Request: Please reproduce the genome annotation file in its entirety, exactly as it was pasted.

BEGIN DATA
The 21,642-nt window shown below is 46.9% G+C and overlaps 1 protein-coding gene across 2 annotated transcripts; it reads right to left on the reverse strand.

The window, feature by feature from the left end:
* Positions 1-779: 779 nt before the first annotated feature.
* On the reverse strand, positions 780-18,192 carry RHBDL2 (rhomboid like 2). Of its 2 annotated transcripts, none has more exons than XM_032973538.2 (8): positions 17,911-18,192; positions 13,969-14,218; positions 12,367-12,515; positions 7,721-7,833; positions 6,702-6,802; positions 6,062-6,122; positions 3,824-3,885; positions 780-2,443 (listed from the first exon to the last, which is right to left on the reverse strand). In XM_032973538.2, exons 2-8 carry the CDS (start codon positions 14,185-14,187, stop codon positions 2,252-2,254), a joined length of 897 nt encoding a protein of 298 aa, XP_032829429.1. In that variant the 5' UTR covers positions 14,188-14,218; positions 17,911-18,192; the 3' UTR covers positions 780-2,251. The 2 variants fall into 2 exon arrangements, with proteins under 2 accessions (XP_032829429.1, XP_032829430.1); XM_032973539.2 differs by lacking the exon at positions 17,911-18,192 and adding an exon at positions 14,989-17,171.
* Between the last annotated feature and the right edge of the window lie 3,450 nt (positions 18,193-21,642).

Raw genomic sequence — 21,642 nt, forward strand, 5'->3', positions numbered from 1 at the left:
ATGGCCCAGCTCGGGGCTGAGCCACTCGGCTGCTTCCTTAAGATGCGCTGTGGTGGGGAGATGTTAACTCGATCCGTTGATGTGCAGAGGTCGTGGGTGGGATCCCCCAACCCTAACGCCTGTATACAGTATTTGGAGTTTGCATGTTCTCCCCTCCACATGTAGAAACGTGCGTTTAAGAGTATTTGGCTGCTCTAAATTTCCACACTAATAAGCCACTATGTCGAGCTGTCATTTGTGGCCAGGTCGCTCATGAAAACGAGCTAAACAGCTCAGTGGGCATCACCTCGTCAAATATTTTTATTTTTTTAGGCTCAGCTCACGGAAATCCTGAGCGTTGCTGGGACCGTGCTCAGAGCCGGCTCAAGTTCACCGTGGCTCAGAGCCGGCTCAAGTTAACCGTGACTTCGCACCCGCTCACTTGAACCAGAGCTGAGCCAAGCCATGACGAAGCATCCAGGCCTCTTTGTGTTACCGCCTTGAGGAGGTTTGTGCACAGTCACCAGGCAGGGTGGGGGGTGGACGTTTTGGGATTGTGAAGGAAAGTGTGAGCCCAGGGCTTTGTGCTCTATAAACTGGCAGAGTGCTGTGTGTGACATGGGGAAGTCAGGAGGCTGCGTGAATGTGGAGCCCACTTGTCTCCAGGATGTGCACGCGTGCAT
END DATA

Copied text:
The 21,642-nt window shown below is 46.9% G+C and overlaps 1 protein-coding gene across 2 annotated transcripts; it reads right to left on the reverse strand.

The window, feature by feature from the left end:
* Positions 1-779: 779 nt before the first annotated feature.
* On the reverse strand, positions 780-18,192 carry RHBDL2 (rhomboid like 2). Of its 2 annotated transcripts, none has more exons than XM_032973538.2 (8): positions 17,911-18,192; positions 13,969-14,218; positions 12,367-12,515; positions 7,721-7,833; positions 6,702-6,802; positions 6,062-6,122; positions 3,824-3,885; positions 780-2,443 (listed from the first exon to the last, which is right to left on the reverse strand). In XM_032973538.2, exons 2-8 carry the CDS (start codon positions 14,185-14,187, stop codon positions 2,252-2,254), a joined length of 897 nt encoding a protein of 298 aa, XP_032829429.1. In that variant the 5' UTR covers positions 14,188-14,218; positions 17,911-18,192; the 3' UTR covers positions 780-2,251. The 2 variants fall into 2 exon arrangements, with proteins under 2 accessions (XP_032829429.1, XP_032829430.1); XM_032973539.2 differs by lacking the exon at positions 17,911-18,192 and adding an exon at positions 14,989-17,171.
* Between the last annotated feature and the right edge of the window lie 3,450 nt (positions 18,193-21,642).

Raw genomic sequence — 21,642 nt, forward strand, 5'->3', positions numbered from 1 at the left:
ATGGCCCAGCTCGGGGCTGAGCCACTCGGCTGCTTCCTTAAGATGCGCTGTGGTGGGGAGATGTTAACTCGATCCGTTGATGTGCAGAGGTCGTGGGTGGGATCCCCCAACCCTAACGCCTGTATACAGTATTTGGAGTTTGCATGTTCTCCCCTCCACATGTAGAAACGTGCGTTTAAGAGTATTTGGCTGCTCTAAATTTCCACACTAATAAGCCACTATGTCGAGCTGTCATTTGTGGCCAGGTCGCTCATGAAAACGAGCTAAACAGCTCAGTGGGCATCACCTCGTCAAATATTTTTATTTTTTTAGGCTCAGCTCACGGAAATCCTGAGCGTTGCTGGGACCGTGCTCAGAGCCGGCTCAAGTTCACCGTGGCTCAGAGCCGGCTCAAGTTAACCGTGACTTCGCACCCGCTCACTTGAACCAGAGCTGAGCCAAGCCATGACGAAGCATCCAGGCCTCTTTGTGTTACCGCCTTGAGGAGGTTTGTGCACAGTCACCAGGCAGGGTGGGGGGTGGACGTTTTGGGATTGTGAAGGAAAGTGTGAGCCCAGGGCTTTGTGCTCTATAAACTGGCAGAGTGCTGTGTGTGACATGGGGAAGTCAGGAGGCTGCGTGAATGTGGAGCCCACTTGTCTCCAGGATGTGCACGCGTGCAT